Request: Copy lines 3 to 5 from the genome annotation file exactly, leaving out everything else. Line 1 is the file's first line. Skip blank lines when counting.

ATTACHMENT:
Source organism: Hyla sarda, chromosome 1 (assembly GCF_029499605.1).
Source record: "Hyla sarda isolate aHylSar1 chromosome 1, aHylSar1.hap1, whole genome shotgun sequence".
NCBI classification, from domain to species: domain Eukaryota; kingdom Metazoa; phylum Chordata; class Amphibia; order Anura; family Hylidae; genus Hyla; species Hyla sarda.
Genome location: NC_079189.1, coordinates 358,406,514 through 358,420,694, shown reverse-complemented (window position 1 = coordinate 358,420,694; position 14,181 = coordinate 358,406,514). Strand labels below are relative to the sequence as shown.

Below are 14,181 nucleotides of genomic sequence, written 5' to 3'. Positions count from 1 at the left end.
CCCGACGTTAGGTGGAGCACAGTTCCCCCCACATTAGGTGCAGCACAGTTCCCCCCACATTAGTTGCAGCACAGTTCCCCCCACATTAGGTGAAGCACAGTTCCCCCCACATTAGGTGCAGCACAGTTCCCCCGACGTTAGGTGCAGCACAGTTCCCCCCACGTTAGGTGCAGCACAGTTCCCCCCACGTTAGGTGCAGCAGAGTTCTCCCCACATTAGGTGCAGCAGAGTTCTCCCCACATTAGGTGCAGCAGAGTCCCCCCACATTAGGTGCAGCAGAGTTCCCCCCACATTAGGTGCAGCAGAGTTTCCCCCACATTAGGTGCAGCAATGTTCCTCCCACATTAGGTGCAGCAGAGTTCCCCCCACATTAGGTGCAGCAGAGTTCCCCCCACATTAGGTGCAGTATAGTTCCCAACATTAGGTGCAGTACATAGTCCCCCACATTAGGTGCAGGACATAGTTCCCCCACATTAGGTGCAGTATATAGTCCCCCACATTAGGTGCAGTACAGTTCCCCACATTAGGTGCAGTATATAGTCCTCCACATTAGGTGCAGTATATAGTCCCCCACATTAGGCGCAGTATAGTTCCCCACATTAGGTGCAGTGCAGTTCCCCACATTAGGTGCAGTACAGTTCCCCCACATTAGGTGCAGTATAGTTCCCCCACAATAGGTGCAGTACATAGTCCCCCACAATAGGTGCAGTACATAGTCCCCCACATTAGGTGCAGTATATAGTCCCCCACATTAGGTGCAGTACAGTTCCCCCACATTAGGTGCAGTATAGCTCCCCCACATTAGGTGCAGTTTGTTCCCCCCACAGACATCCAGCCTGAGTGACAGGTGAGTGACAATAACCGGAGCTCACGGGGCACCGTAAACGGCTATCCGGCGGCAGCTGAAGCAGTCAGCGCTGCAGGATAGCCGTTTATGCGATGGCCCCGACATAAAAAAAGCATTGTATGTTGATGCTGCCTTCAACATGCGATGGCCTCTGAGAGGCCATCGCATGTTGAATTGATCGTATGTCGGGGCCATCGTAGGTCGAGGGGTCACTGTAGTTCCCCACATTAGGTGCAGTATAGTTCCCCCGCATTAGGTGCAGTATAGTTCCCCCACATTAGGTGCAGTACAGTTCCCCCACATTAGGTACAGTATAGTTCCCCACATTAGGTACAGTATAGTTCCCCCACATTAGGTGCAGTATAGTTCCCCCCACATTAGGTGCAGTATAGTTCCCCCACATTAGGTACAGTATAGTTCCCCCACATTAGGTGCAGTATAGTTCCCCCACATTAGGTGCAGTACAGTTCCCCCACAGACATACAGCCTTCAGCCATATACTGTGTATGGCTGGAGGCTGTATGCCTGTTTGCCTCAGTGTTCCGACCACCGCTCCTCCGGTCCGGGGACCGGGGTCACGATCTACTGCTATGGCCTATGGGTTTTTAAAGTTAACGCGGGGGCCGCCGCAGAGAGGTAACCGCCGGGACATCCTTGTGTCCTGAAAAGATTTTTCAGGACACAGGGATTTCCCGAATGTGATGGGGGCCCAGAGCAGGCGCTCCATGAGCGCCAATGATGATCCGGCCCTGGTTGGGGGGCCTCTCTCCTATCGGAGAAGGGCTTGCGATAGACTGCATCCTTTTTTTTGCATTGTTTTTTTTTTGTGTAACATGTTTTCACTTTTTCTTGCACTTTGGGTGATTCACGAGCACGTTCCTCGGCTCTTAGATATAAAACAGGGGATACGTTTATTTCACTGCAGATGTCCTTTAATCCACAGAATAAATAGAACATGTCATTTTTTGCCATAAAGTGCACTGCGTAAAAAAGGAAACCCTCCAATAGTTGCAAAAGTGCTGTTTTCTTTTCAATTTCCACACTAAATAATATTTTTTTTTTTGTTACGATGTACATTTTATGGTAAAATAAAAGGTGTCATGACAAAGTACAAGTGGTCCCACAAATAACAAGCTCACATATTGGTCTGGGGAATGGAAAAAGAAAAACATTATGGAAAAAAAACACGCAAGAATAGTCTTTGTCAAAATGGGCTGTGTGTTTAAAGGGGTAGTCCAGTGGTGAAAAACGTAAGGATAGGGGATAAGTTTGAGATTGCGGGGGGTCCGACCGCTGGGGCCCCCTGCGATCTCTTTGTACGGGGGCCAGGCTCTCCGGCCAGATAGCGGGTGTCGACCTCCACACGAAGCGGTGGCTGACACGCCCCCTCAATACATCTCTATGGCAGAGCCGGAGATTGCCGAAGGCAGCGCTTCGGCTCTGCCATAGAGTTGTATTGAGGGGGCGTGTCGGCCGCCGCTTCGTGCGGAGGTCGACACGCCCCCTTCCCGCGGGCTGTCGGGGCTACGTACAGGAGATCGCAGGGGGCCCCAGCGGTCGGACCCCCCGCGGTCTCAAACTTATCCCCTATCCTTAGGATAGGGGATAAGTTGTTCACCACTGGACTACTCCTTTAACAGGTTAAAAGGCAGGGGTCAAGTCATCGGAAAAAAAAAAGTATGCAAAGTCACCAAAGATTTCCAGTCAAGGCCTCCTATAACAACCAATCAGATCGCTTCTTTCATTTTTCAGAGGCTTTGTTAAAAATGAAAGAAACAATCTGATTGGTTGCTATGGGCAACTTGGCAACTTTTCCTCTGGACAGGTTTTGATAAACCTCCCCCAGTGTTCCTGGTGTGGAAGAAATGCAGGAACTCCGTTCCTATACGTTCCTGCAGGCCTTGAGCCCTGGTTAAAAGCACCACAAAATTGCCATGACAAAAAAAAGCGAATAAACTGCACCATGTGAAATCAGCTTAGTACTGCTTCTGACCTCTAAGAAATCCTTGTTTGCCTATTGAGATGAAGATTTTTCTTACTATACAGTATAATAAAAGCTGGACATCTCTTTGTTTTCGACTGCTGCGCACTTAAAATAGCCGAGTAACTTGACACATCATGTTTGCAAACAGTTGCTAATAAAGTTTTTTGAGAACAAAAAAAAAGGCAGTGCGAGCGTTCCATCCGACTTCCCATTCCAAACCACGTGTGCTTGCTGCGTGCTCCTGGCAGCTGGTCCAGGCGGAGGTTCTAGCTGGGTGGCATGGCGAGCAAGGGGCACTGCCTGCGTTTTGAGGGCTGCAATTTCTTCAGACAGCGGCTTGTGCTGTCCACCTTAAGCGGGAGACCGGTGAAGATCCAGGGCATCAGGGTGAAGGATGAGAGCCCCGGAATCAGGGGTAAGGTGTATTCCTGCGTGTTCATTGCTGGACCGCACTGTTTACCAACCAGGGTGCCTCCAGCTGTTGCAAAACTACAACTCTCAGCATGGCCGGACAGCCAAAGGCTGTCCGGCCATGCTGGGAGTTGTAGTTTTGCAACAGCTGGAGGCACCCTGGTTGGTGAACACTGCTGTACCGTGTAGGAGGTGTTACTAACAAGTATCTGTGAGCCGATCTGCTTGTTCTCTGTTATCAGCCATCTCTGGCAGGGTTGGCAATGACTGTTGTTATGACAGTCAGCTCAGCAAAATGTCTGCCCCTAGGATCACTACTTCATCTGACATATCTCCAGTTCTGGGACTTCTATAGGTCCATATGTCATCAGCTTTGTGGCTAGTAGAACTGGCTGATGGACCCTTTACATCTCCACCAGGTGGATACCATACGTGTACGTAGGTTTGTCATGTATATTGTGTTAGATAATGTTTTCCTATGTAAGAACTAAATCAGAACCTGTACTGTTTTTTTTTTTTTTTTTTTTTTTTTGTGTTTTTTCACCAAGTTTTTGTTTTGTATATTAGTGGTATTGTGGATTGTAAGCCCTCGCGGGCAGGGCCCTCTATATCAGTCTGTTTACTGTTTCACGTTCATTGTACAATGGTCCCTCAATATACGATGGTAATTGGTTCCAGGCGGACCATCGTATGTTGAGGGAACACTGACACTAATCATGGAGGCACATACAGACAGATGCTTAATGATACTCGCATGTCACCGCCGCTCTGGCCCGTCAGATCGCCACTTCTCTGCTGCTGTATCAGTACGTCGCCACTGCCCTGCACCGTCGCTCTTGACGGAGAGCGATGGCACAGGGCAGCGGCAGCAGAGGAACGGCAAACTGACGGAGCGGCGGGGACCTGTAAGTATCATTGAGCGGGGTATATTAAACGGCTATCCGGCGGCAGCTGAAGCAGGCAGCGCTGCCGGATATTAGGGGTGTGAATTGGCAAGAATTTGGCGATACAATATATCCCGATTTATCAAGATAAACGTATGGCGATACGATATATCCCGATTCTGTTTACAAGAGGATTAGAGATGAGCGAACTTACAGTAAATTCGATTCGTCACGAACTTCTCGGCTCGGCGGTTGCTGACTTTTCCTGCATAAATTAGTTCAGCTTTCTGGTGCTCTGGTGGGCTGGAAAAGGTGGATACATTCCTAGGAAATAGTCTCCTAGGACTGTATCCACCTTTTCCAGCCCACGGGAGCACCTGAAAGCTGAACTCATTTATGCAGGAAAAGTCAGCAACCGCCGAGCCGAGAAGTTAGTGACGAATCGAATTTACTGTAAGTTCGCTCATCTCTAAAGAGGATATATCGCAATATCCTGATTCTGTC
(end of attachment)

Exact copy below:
NCBI classification, from domain to species: domain Eukaryota; kingdom Metazoa; phylum Chordata; class Amphibia; order Anura; family Hylidae; genus Hyla; species Hyla sarda.
Genome location: NC_079189.1, coordinates 358,406,514 through 358,420,694, shown reverse-complemented (window position 1 = coordinate 358,420,694; position 14,181 = coordinate 358,406,514). Strand labels below are relative to the sequence as shown.

Below are 14,181 nucleotides of genomic sequence, written 5' to 3'. Positions count from 1 at the left end.